The Mars rovers continue to send back intriguing new photos and scientific data from the Red Planet, but they are showing signs of "aches and pains" as they pass their two hundred day mark, more than twice their expected life expectancy.
The twin rovers Spirit and Opportunity are facing the arrival of the Martian winter.
Its shorter days will cause hardship for the solar powered rovers, and mission specialists are trying to steer the vehicles toward brighter areas and out of shadows.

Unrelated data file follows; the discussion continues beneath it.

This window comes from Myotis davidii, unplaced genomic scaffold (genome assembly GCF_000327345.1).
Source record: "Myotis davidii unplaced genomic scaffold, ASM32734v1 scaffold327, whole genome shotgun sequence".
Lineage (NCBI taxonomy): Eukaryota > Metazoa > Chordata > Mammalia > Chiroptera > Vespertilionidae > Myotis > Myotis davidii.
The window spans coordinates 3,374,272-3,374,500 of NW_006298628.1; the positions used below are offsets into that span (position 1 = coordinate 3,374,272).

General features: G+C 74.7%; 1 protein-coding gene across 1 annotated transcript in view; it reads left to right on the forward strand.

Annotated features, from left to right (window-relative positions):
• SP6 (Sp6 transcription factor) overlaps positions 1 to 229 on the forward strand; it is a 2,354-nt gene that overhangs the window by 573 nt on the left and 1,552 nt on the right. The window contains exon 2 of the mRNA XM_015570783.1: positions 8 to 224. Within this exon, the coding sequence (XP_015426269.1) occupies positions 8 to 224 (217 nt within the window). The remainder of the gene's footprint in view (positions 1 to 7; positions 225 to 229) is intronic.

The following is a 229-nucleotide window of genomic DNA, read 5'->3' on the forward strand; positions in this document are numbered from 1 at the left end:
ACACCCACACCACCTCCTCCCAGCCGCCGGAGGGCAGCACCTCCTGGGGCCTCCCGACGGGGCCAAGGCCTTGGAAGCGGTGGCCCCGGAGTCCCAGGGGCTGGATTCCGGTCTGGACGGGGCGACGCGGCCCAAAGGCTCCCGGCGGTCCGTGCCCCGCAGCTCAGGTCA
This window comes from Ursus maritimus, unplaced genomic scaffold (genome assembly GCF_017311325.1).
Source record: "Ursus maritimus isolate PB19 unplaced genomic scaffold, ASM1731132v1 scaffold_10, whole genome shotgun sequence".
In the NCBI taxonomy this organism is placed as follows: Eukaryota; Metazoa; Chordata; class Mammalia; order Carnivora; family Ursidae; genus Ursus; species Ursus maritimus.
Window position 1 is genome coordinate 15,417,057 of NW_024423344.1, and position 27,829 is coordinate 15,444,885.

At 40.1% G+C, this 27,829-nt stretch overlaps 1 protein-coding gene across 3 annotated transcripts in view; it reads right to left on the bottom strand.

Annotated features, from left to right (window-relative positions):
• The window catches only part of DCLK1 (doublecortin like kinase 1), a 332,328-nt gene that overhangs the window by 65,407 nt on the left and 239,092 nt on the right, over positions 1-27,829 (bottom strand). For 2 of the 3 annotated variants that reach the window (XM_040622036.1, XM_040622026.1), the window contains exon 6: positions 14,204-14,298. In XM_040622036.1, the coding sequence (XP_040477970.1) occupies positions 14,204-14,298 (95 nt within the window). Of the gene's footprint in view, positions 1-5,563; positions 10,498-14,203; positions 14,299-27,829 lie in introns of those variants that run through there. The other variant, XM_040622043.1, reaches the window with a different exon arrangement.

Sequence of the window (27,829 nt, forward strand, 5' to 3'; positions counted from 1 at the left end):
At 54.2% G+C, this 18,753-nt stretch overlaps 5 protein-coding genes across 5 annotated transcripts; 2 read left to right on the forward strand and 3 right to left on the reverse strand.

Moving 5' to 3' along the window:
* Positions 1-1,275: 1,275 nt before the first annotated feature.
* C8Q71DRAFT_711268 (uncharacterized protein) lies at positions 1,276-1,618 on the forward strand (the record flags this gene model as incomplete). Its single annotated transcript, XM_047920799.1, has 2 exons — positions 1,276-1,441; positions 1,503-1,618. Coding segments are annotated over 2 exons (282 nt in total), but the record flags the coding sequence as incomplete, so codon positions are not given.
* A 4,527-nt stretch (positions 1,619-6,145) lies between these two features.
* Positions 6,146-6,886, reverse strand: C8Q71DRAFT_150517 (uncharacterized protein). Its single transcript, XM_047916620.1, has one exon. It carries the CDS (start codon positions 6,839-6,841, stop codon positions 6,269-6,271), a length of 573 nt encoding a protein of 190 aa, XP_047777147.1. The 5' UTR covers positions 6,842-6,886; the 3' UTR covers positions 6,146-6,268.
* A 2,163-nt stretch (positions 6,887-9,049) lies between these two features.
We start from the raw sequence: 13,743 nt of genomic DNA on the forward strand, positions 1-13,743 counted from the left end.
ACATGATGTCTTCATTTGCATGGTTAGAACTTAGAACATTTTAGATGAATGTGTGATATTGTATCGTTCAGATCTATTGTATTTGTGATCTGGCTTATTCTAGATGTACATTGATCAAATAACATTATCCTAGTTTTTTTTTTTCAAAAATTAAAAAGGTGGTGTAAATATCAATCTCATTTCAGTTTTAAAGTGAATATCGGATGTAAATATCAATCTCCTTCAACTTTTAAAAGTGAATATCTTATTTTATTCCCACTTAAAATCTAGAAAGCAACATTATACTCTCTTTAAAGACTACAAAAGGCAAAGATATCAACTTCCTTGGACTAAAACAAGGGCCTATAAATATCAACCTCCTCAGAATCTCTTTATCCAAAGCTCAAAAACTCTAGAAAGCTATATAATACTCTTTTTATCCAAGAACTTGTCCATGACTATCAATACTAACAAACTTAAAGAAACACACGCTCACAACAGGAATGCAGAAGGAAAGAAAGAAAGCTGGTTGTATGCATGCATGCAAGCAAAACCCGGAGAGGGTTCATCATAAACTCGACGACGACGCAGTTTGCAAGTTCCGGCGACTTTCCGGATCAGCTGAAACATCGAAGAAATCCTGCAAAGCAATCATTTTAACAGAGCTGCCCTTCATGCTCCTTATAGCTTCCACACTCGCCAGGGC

Opportunity Mission Manager Chris Salvo said that the rovers are showing their age, but continue to work well on their mission, which was only scheduled to last three months.
He said that Opportunity has run into a problem with one of its test probes, the so-called "RAT" or rapid abrasion tool.
The specialised drill appears to have a rock jamming up its gears.
Opportunity is currently traversing open ground, though, and the team hopes to free up the drill over the coming days.